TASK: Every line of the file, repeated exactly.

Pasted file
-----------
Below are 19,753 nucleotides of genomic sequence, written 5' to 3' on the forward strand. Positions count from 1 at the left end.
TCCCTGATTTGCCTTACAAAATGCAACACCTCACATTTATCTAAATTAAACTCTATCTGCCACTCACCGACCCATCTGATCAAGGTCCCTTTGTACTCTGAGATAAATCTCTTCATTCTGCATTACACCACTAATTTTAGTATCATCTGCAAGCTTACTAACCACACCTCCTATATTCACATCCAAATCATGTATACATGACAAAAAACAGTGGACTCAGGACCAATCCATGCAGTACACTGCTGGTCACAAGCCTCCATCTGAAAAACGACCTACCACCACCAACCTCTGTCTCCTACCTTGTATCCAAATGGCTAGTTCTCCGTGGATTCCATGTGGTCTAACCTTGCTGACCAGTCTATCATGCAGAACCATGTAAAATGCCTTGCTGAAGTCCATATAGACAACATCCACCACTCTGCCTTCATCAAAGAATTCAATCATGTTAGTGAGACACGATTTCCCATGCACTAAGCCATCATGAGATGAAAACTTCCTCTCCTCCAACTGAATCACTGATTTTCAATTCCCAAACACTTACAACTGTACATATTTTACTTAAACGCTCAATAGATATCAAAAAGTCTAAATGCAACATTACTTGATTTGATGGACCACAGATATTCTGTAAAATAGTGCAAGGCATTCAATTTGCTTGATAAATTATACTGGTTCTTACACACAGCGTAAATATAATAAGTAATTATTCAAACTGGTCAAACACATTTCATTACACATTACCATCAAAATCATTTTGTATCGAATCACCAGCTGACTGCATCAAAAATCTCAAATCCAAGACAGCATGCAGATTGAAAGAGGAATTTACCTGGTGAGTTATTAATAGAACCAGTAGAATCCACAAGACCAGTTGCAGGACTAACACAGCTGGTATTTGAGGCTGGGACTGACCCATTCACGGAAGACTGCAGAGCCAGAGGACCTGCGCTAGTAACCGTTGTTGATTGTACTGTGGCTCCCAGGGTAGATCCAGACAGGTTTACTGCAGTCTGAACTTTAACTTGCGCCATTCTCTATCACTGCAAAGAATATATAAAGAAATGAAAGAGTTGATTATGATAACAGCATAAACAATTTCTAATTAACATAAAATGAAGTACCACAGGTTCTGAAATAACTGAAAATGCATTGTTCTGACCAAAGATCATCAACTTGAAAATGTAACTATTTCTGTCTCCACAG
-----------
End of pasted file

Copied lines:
Below are 19,753 nucleotides of genomic sequence, written 5' to 3' on the forward strand. Positions count from 1 at the left end.
TCCCTGATTTGCCTTACAAAATGCAACACCTCACATTTATCTAAATTAAACTCTATCTGCCACTCACCGACCCATCTGATCAAGGTCCCTTTGTACTCTGAGATAAATCTCTTCATTCTGCATTACACCACTAATTTTAGTATCATCTGCAAGCTTACTAACCACACCTCCTATATTCACATCCAAATCATGTATACATGACAAAAAACAGTGGACTCAGGACCAATCCATGCAGTACACTGCTGGTCACAAGCCTCCATCTGAAAAACGACCTACCACCACCAACCTCTGTCTCCTACCTTGTATCCAAATGGCTAGTTCTCCGTGGATTCCATGTGGTCTAACCTTGCTGACCAGTCTATCATGCAGAACCATGTAAAATGCCTTGCTGAAGTCCATATAGACAACATCCACCACTCTGCCTTCATCAAAGAATTCAATCATGTTAGTGAGACACGATTTCCCATGCACTAAGCCATCATGAGATGAAAACTTCCTCTCCTCCAACTGAATCACTGATTTTCAATTCCCAAACACTTACAACTGTACATATTTTACTTAAACGCTCAATAGATATCAAAAAGTCTAAATGCAACATTACTTGATTTGATGGACCACAGATATTCTGTAAAATAGTGCAAGGCATTCAATTTGCTTGATAAATTATACTGGTTCTTACACACAGCGTAAATATAATAAGTAATTATTCAAACTGGTCAAACACATTTCATTACACATTACCATCAAAATCATTTTGTATCGAATCACCAGCTGACTGCATCAAAAATCTCAAATCCAAGACAGCATGCAGATTGAAAGAGGAATTTACCTGGTGAGTTATTAATAGAACCAGTAGAATCCACAAGACCAGTTGCAGGACTAACACAGCTGGTATTTGAGGCTGGGACTGACCCATTCACGGAAGACTGCAGAGCCAGAGGACCTGCGCTAGTAACCGTTGTTGATTGTACTGTGGCTCCCAGGGTAGATCCAGACAGGTTTACTGCAGTCTGAACTTTAACTTGCGCCATTCTCTATCACTGCAAAGAATATATAAAGAAATGAAAGAGTTGATTATGATAACAGCATAAACAATTTCTAATTAACATAAAATGAAGTACCACAGGTTCTGAAATAACTGAAAATGCATTGTTCTGACCAAAGATCATCAACTTGAAAATGTAACTATTTCTGTCTCCACAG